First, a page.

An elite American intelligence officer (Mark Wahlberg), aided by a top-secret tactical command unit (John Malkovich, Ronda Rousey and Lauren Cohan), attempt to smuggle a mysterious police officer (Iko Uwais) with sensitive information out of Indonesia.
Peter Berg's made a career out of aping the likes of Michael Mann and Tony Scott, taking fast-paced action choreography and editing and infusing it with real-life settings. It's largely worked for him, as offerings such as 'Deepwater Horizon' and 'Lone Survivor' are all strong examples of this mixture and Berg's influences. With 'Mile 22', the concept is fictional but the director leans heavily on his credentials to give it an air of realism. The result is sheer and utter chaos. The movie opens with a ridiculous monologue about the "new wars" and introduces us to Mark Wahlberg's genius-level intelligence officer with a personality problem and a penchant for violence and rambling off lines of books when he's angry. He also snaps an elastic band to help him think.
The direction and editing is done almost like it's in the middle of a seizure; focus comes and goes almost mid-dialogue and there's barely a chance to let a scene sit with itself before it's on to the next thing. In the middle of a tense conversation between a US ambassador and angry Indonesian bureaucrats, there's a pointless conversation about divorce proceedings that runs right through the middle of it. That kind of erratic editing might cover some action sequences, but you'd hardly expect it in the middle of some boring exposition. When the action kicks off, it's even worse.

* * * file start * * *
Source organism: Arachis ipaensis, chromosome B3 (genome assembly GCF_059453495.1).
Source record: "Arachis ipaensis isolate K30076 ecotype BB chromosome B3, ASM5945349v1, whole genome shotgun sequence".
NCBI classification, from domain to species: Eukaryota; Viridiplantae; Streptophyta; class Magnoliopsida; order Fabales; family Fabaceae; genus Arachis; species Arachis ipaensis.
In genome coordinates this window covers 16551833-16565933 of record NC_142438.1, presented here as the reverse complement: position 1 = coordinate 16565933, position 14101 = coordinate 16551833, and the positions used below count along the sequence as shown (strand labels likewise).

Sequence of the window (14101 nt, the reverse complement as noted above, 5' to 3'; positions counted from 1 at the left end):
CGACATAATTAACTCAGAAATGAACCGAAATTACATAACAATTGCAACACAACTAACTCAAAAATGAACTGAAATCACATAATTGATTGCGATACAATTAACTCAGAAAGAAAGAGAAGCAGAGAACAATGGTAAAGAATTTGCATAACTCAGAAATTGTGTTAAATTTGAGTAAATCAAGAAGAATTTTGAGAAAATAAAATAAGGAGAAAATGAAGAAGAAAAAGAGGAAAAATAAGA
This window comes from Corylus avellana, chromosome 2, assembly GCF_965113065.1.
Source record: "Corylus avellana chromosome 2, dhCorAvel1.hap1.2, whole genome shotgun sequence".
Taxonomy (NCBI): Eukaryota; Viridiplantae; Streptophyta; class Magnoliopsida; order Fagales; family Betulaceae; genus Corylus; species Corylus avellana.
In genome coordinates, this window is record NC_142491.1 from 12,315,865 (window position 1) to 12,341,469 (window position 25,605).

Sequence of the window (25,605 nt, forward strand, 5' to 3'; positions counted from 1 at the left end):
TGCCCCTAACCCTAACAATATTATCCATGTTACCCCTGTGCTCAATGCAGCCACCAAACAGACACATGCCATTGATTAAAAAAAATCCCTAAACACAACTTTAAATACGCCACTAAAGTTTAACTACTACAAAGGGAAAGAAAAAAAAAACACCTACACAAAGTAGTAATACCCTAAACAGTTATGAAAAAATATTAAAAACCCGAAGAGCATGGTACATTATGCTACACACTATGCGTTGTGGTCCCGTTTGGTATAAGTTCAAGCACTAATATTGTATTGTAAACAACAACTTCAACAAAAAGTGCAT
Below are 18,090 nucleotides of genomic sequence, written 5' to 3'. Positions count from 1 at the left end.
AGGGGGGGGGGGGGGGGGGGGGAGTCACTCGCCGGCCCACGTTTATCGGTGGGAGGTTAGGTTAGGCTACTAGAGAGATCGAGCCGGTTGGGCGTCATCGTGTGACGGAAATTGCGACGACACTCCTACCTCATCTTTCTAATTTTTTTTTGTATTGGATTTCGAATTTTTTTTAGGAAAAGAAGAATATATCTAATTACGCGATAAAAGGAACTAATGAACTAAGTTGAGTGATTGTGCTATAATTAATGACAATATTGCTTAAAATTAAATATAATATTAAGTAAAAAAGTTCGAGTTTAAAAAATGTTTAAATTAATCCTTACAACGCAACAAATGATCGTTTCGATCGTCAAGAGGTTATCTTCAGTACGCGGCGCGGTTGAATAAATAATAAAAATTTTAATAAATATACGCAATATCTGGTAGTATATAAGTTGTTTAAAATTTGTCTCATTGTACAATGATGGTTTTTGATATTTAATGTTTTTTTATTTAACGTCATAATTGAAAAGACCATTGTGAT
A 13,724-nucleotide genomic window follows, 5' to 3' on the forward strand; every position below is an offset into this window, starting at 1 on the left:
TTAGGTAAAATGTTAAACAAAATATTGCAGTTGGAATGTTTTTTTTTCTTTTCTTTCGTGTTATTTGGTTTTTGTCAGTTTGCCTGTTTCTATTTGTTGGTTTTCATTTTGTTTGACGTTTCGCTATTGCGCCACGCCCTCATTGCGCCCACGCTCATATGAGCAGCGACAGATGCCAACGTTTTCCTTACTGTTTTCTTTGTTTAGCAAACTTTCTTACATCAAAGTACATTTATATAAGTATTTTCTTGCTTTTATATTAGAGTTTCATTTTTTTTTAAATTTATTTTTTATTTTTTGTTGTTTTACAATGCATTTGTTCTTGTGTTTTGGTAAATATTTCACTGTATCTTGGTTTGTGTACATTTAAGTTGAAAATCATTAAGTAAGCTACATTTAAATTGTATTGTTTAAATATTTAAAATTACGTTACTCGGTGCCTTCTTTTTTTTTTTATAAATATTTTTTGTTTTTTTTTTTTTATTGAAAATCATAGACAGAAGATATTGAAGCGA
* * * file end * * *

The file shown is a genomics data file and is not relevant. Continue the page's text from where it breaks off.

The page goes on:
Very often, fast cuts and excessive camera movements are usually deployed to hide stunt doubles or to give a sequence a sense of velocity which doesn't naturally occur to the action. A chase sequence, for example, is merely driving from A to B - but you bring in quick cuts, music and so on and then it comes alive. 'Mile 22' has Iko Uwais, who's one of the finest martial arts actors working today, and Berg's editing and direction utterly fails to capitalise on this. There's a sequence that echoes Viggo Mortensen's naked fight in 'Eastern Promises', but here it's done with such a lack of skill and finesse that you're barely unsure of what's happened. The gun battles - of which there are plenty - are absolutely incomprehensible and lack any kind of geography. There's more than a few scenes where you'll have no idea what's happening and who's shooting at who, and while that may sometimes be a creative decision, it doesn't feel like it was deliberate here.
The performances, right down the cast list, are laughably one-dimensional. Mark Wahlberg's blabbermouth secret agent is unlikable from the first line of dialogue, Ronda Rousey has nothing to do beyond look angry and frown reflexively, Lauren Cohan meanwhile has to carry what little emotional heft there in the story but is let down by a weak script. John Malkovich's hairpiece, meanwhile, was more convincing than John Malkovich himself. Iko Uwais is the only one who walks away unscathed here, but that's not saying much as he's essentially just a stunt player with some dialogue wrapped around him.
Everything about 'Mile 22' represents what terrible modern action cinema looks like. The dialogue is cookie-cutter military speak, the monologues from Wahlberg are ridiculous and border on militant fascism, the story itself is so threadbare as to be nothing, and the editing and direction renders all of this tripe utterly unwatchable.